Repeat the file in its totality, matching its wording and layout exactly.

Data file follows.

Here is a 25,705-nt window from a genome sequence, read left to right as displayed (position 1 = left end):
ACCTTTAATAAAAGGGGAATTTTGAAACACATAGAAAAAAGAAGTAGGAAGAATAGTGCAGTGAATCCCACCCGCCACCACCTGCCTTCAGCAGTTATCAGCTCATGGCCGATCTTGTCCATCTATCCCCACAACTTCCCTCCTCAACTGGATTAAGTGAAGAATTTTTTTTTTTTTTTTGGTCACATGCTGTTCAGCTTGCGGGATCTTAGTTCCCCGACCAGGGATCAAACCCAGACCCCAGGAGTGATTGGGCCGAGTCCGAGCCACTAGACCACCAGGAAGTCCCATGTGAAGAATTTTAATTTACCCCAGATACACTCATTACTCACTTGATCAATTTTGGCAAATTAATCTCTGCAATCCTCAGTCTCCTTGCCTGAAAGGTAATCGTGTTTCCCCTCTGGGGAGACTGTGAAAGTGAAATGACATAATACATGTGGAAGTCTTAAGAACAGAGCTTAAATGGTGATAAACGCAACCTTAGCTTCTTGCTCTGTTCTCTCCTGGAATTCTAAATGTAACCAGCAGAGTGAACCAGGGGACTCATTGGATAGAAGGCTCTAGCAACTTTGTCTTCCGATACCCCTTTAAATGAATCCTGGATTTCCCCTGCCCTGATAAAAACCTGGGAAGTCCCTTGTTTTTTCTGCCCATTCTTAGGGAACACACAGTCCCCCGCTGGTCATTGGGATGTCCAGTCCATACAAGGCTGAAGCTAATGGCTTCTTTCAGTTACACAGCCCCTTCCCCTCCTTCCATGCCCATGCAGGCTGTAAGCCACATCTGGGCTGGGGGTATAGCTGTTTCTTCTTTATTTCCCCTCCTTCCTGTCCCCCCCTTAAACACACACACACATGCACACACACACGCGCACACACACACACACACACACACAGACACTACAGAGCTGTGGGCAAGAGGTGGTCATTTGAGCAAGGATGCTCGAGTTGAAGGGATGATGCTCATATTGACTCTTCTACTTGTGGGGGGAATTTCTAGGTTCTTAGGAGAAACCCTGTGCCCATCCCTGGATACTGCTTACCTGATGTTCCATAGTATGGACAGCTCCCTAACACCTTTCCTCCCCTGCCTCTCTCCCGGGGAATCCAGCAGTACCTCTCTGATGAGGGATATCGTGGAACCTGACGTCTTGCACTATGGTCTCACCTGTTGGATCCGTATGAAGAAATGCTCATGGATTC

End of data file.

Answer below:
Here is a 25,705-nt window from a genome sequence, read left to right as displayed (position 1 = left end):
ACCTTTAATAAAAGGGGAATTTTGAAACACATAGAAAAAAGAAGTAGGAAGAATAGTGCAGTGAATCCCACCCGCCACCACCTGCCTTCAGCAGTTATCAGCTCATGGCCGATCTTGTCCATCTATCCCCACAACTTCCCTCCTCAACTGGATTAAGTGAAGAATTTTTTTTTTTTTTTTGGTCACATGCTGTTCAGCTTGCGGGATCTTAGTTCCCCGACCAGGGATCAAACCCAGACCCCAGGAGTGATTGGGCCGAGTCCGAGCCACTAGACCACCAGGAAGTCCCATGTGAAGAATTTTAATTTACCCCAGATACACTCATTACTCACTTGATCAATTTTGGCAAATTAATCTCTGCAATCCTCAGTCTCCTTGCCTGAAAGGTAATCGTGTTTCCCCTCTGGGGAGACTGTGAAAGTGAAATGACATAATACATGTGGAAGTCTTAAGAACAGAGCTTAAATGGTGATAAACGCAACCTTAGCTTCTTGCTCTGTTCTCTCCTGGAATTCTAAATGTAACCAGCAGAGTGAACCAGGGGACTCATTGGATAGAAGGCTCTAGCAACTTTGTCTTCCGATACCCCTTTAAATGAATCCTGGATTTCCCCTGCCCTGATAAAAACCTGGGAAGTCCCTTGTTTTTTCTGCCCATTCTTAGGGAACACACAGTCCCCCGCTGGTCATTGGGATGTCCAGTCCATACAAGGCTGAAGCTAATGGCTTCTTTCAGTTACACAGCCCCTTCCCCTCCTTCCATGCCCATGCAGGCTGTAAGCCACATCTGGGCTGGGGGTATAGCTGTTTCTTCTTTATTTCCCCTCCTTCCTGTCCCCCCCTTAAACACACACACACATGCACACACACACGCGCACACACACACACACACACACACAGACACTACAGAGCTGTGGGCAAGAGGTGGTCATTTGAGCAAGGATGCTCGAGTTGAAGGGATGATGCTCATATTGACTCTTCTACTTGTGGGGGGAATTTCTAGGTTCTTAGGAGAAACCCTGTGCCCATCCCTGGATACTGCTTACCTGATGTTCCATAGTATGGACAGCTCCCTAACACCTTTCCTCCCCTGCCTCTCTCCCGGGGAATCCAGCAGTACCTCTCTGATGAGGGATATCGTGGAACCTGACGTCTTGCACTATGGTCTCACCTGTTGGATCCGTATGAAGAAATGCTCATGGATTC